case of failure to meet the obligation.

        No roll out obligations needs to be specified for IMT 2000 (3G)
        services as it is continuance of existing licenses.

        Rollout obligation has not been considered and specified by the
        government for the NLD/ILD licenses. In view of this, rollout
        obligation is not necessary for 3G services.

viii)   Should allocation of spectrum in IMT-2000 band be linked to
        Infrastructure sharing? If yes, please specify the conditions
        to be imposed?

        Infrastructure sharing and allocation of spectrum are not related.
        Sharing of infrastructure is being done by operators themselves for
        expansion of service. There is no need to link allocation of
        spectrum to infrastructure sharing. For infrastructure sharing,
        TRAI and Government need to do much more like helping in
        acquiring land, getting permission for towers, RoW etc.

ix)     Keeping in mind the requirement of IMT-2000 and Wi-MAX
        what should be the criteria for allocation of spectrum in
        2500-2690 MHz band?

        The frequency band 2.5 GHz to 2.69 GHz be considered for
        allocation for WiMAX only.
SPECTRUM PRICING


x)      Which of the following criteria should determine the 3G
        spectrum pricing?

           Demand and supply situation i.e. reflecting scarcity
           Economic and social benefits
           Revenue to the Government and requirement of the funds for
            reforming
           Combination of the above


xi)     Should the service provider pay additional one time charge for
        IMT-2000 spectrum? If yes, then how should this additional
        charge be determined e.g. should it be based on auction, bidding
        process, etc. or should it be based on the cost of reforming the
        spectrum?

xii)    What should be the amount of annual spectrum charge on IMT-
        2000 spectrum?


xiii)   Should the existing criterion of annual spectrum charge based
        on percentage of AGR continue for IMT 2000 spectrum?
SPECTRUM FOR WIRELESS BROADBAND SERVICES


xiv)   a) What should be the ideal frequency bands for WiMAX (both for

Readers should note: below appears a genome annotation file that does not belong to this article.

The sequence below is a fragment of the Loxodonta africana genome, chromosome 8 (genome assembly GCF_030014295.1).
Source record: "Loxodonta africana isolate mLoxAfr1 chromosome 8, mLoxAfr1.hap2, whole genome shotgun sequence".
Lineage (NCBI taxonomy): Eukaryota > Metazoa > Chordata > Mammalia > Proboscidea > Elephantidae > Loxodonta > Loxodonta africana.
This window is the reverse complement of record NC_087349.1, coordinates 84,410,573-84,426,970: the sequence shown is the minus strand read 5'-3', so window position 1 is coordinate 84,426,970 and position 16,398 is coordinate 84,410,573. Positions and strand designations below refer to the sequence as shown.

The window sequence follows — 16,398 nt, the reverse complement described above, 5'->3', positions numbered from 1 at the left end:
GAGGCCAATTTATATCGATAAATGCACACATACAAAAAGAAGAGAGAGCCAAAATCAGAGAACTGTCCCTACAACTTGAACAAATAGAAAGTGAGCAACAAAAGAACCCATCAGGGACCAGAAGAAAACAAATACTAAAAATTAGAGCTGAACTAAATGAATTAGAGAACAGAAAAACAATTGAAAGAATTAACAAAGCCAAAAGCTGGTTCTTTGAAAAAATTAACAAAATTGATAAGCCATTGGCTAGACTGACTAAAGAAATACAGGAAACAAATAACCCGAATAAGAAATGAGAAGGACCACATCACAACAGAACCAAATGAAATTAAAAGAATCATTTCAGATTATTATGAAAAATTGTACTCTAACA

802.16d/802.16e) for India?

              and

xv)    b) Is it possible to indicate any hierarchy of preference for the
       frequency bands in the context of availability of spectrum and
       global manufacturing plans? If yes please indicate.

       The issue placed here is to choose the ideal frequency band for
       WiMAX and to indicate the hierarchy of preference for the frequency
       band in the context of availability of spectrum and global
       manufacturing plans.

       In this connection, TRAI Consultation Paper indicates some the
       frequency bands viz;

       i)         3400 – 3600 MHz
       ii)        5725 – 5825 MHz
       iii)       2300 – 2400 MHz
       iv)        2469 – 2690 MHz
       v)         3300 – 3400 MHz and
       vi)        3400 – 3800 MHz.

       AUSPI feels that the most important issues for consideration for
       selecting a band are:

                 Availability of equipment and handsets internationally with multi
                  vendors in the band.

                 Availability of multi band handsets having WiMAX compatibility
                  with Indian mobile bands.

                 Various issues like mobility, software and security must be
                  taken care for WiMAX in the band.


       In view of above, AUSPI proposes 3400-3800 MHz and 2300- 2400
       MHz frequency bands most suitable for WIMAX applications.
        700 MHz bands should not be considered as a frequency band for
        WIMAX.

xvi)    What should be the optimum / minimum quantum of spectrum to
        be assigned per operator for WiMAX for efficient network
        deployment and business viability point of view?

        The optimum / minimum quantum of spectrum to be assigned per
        operator for WIMAX for efficient network deployment should be
        approx. 20 MHz in contiguous band.

xvii)   How the spectrum allocation for WiMAX deployment is to be
        done if sufficient spectrum is not available?

        If sufficient spectrum for allocation is not available for WIMAX
        deployment, then the priority of allocation should be first to Unified
        Access Service Licencees (UASLs). Thereafter, only eligible ISPs be
        considered.

xviii) Whether the existing pricing formula (MCW) for WiMAX
       deployments should continue or needs modification? What
       should be alternative pricing methodology?

        The existing pricing formula, R=M*W*C for WiMAX deployments is
        not suggested. The pricing mechanism for WiMAX deployment should
        be levy of revenue share as is done for access providers. The
        amount should be < 1% only to cover the administrative cost and
        encourage the growth of broadband service and to achieve the
        objectives of the broadband policy of the government.


                      **************************************

				
DOCUMENT INFO